Choose Your Own Adventure?

Do you ever wonder why you write? A recent comment left on a previous post reminded me that most writers (mind you I haven’t taken a poll) write because they looked for a particular story and didn’t find it. The lack became so irksome that they decide to fill the void themselves with a story of their own making.

railroad tracks in city

Photo by Pixabay on

It was the same with me. As much as fairy tales can leave me feeling unsettled, it’s nothing to some of the modern stories I find about women. More often than not, women (or girls) don’t go on adventures willingly. They’re dragged along because they’re the smartest one in the room or they’re trailing some boy. And they’re never Latina.

I’ll be honest, I say that last line with reluctance. It can be tiring banging the drum for an entire people because then you become the drag in the room reminding everyone to acknowledge your existence. Exhausting, isn’t it? But I’d be a terrible protagonist in my own life if I didn’t tackle the hard topics.

It made me think about one of my favorite book series, Choose Your Own Adventure. At times it was like playing The Oregon Trail–all paths led to death (or dysentery). Nevertheless, it was so much fun to go back and pick a way to finish the story. Were you feeling dangerous? Cautious? Curious? You were the protagonist and so you chose what happened next.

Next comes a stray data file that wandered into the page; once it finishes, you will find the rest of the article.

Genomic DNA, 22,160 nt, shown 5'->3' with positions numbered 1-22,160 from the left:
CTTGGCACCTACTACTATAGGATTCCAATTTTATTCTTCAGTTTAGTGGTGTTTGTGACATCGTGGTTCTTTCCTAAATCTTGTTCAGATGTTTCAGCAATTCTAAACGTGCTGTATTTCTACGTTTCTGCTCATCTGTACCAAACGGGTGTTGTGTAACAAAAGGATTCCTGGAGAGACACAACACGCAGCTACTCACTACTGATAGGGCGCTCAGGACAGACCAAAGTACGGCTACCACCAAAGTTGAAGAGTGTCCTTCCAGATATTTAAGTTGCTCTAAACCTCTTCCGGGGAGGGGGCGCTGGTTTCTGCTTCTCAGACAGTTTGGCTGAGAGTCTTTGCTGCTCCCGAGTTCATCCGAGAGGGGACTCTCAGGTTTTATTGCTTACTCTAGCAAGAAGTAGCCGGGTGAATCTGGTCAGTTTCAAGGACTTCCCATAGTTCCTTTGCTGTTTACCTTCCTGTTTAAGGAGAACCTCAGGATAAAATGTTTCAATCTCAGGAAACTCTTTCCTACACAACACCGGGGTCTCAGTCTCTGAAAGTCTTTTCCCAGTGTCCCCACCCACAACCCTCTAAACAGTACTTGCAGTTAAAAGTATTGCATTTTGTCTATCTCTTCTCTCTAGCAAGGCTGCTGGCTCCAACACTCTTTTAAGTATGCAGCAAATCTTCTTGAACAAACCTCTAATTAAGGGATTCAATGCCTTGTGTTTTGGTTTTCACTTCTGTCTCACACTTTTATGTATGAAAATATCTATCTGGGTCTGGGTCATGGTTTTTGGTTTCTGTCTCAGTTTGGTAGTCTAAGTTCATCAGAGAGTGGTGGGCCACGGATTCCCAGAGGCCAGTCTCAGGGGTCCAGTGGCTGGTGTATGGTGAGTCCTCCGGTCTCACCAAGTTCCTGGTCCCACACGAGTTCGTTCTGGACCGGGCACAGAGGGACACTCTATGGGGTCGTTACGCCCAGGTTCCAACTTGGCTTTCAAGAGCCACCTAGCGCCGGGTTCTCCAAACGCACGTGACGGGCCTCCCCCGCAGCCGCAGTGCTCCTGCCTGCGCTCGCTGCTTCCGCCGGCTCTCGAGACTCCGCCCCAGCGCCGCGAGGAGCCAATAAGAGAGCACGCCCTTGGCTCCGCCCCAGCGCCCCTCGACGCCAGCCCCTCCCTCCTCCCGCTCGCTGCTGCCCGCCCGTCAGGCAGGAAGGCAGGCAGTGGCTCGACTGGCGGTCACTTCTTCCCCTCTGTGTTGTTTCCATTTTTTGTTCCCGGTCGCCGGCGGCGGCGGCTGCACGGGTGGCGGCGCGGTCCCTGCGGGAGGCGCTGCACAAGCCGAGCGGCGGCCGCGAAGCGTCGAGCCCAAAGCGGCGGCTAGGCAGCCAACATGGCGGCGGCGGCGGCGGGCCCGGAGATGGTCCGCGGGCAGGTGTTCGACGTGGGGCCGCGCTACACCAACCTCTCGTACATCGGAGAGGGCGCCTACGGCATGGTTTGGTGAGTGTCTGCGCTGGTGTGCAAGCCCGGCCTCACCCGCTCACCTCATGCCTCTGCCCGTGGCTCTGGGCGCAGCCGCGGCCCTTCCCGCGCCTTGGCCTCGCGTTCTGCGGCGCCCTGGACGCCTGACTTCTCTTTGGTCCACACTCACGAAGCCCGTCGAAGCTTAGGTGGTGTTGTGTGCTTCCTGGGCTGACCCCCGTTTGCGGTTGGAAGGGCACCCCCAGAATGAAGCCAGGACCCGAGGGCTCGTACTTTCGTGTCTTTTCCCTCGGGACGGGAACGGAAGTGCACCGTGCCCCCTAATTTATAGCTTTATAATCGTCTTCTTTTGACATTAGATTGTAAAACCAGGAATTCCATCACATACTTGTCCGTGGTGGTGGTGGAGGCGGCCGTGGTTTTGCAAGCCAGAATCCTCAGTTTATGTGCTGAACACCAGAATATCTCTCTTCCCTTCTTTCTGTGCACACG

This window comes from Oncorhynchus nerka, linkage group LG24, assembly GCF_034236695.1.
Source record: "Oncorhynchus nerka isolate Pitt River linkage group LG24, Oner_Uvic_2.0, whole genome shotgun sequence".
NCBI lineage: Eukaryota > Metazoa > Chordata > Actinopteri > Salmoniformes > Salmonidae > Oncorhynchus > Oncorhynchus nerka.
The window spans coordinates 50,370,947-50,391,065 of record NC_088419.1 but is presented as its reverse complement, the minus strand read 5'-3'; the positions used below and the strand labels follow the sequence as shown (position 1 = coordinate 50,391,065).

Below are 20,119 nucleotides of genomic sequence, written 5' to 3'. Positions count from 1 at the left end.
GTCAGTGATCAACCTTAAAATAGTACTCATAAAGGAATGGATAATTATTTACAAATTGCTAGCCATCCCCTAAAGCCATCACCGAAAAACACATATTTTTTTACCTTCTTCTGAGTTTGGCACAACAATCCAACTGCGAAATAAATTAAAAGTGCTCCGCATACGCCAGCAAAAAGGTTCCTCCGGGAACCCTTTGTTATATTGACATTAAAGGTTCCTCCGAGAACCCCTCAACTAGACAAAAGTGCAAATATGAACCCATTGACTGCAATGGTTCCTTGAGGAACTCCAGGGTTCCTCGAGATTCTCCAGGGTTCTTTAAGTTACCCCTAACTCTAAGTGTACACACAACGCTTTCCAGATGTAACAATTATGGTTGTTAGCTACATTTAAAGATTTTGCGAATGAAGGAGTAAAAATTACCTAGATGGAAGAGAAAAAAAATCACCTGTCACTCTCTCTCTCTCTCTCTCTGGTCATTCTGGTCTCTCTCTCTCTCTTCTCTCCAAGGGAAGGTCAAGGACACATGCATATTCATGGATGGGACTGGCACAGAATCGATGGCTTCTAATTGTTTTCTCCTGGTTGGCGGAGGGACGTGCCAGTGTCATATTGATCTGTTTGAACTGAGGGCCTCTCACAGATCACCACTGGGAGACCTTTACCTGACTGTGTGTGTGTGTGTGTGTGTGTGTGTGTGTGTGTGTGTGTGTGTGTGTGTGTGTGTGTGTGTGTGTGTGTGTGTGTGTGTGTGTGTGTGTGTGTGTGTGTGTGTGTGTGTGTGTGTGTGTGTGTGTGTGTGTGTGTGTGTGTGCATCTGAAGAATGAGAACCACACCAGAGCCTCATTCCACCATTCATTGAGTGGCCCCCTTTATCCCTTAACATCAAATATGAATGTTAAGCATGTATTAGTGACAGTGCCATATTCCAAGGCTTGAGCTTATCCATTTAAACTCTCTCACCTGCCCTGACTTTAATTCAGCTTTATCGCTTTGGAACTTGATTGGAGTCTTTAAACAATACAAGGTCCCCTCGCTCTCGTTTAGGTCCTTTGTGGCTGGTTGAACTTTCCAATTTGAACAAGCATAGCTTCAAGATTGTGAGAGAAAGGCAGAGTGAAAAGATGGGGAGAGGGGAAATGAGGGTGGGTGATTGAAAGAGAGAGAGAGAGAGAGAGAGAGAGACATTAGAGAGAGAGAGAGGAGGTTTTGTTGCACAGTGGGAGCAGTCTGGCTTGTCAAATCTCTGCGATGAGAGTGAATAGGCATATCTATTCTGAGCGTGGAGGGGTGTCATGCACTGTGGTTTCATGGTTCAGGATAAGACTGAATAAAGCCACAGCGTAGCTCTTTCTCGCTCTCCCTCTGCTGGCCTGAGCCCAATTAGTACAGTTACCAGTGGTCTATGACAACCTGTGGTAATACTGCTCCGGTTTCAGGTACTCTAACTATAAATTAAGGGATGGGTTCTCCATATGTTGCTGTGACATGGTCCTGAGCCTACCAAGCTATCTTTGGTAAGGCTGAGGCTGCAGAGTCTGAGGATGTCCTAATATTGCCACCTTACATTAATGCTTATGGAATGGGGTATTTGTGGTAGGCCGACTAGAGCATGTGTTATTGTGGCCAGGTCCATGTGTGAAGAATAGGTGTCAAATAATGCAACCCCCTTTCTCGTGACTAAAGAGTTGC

All those early female protagonists bothered me so much because they never chose their own adventures. They went from one situation to another because they were chosen. That’s why I enjoy the new princesses (Hurray for Ralph Breaks the Internet!) so much–agency. Isn’t that a great writer word? Becoming instrumental in the story of your own life. Worthy of the Logophile. Agency is the most important thing to a writer, especially if you were driven to write because you wanted to take control of a story and then share it. It’s even more profound when you’re a indie author.

Anyone else choosing their own adventures in writing? Or any other creative endeavor?


2 thoughts on “Choose Your Own Adventure?

  1. Well said. I know its exhausting, but people like me soooooo appreciate the effort. It smacks us upside the head and makes us look beyond our own bubble of privlege and experience. With every story I work to make sure its inclusive and that everyone has agency.
    Also, choose your own adventure books were the best!

    • It’s one of those things I sometimes feel like I have to gear up for, to start what I think of as obvious, but isn’t readily apparent. It’s why I like choose your own adventure books–I was finally in the story.

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